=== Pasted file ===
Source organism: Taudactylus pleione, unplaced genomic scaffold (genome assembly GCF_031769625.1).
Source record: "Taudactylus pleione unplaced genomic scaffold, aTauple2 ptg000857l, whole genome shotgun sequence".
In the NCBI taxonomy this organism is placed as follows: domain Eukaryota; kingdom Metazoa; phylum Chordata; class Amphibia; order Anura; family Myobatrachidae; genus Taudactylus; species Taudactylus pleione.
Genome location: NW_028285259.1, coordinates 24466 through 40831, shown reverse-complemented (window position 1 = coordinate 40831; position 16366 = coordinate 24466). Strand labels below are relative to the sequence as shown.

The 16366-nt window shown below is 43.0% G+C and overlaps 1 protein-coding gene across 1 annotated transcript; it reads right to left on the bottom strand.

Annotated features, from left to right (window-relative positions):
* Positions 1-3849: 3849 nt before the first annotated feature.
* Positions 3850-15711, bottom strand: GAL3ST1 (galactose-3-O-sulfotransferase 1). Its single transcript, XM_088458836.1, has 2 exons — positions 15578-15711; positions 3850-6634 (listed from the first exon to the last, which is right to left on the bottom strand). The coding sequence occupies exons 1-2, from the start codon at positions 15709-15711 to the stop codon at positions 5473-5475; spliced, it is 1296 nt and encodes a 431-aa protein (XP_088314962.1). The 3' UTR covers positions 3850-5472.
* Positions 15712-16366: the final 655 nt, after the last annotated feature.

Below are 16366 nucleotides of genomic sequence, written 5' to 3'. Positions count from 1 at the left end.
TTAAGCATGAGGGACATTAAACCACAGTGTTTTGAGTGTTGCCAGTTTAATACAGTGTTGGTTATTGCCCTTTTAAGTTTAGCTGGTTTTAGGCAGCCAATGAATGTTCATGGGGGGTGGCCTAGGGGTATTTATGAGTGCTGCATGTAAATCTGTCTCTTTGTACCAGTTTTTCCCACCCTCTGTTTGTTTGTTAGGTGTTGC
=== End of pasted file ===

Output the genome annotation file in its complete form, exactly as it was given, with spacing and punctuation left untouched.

Source organism: Taudactylus pleione, unplaced genomic scaffold (genome assembly GCF_031769625.1).
Source record: "Taudactylus pleione unplaced genomic scaffold, aTauple2 ptg000857l, whole genome shotgun sequence".
In the NCBI taxonomy this organism is placed as follows: domain Eukaryota; kingdom Metazoa; phylum Chordata; class Amphibia; order Anura; family Myobatrachidae; genus Taudactylus; species Taudactylus pleione.
Genome location: NW_028285259.1, coordinates 24466 through 40831, shown reverse-complemented (window position 1 = coordinate 40831; position 16366 = coordinate 24466). Strand labels below are relative to the sequence as shown.

The 16366-nt window shown below is 43.0% G+C and overlaps 1 protein-coding gene across 1 annotated transcript; it reads right to left on the bottom strand.

Annotated features, from left to right (window-relative positions):
* Positions 1-3849: 3849 nt before the first annotated feature.
* Positions 3850-15711, bottom strand: GAL3ST1 (galactose-3-O-sulfotransferase 1). Its single transcript, XM_088458836.1, has 2 exons — positions 15578-15711; positions 3850-6634 (listed from the first exon to the last, which is right to left on the bottom strand). The coding sequence occupies exons 1-2, from the start codon at positions 15709-15711 to the stop codon at positions 5473-5475; spliced, it is 1296 nt and encodes a 431-aa protein (XP_088314962.1). The 3' UTR covers positions 3850-5472.
* Positions 15712-16366: the final 655 nt, after the last annotated feature.

Below are 16366 nucleotides of genomic sequence, written 5' to 3'. Positions count from 1 at the left end.
TTAAGCATGAGGGACATTAAACCACAGTGTTTTGAGTGTTGCCAGTTTAATACAGTGTTGGTTATTGCCCTTTTAAGTTTAGCTGGTTTTAGGCAGCCAATGAATGTTCATGGGGGGTGGCCTAGGGGTATTTATGAGTGCTGCATGTAAATCTGTCTCTTTGTACCAGTTTTTCCCACCCTCTGTTTGTTTGTTAGGTGTTGC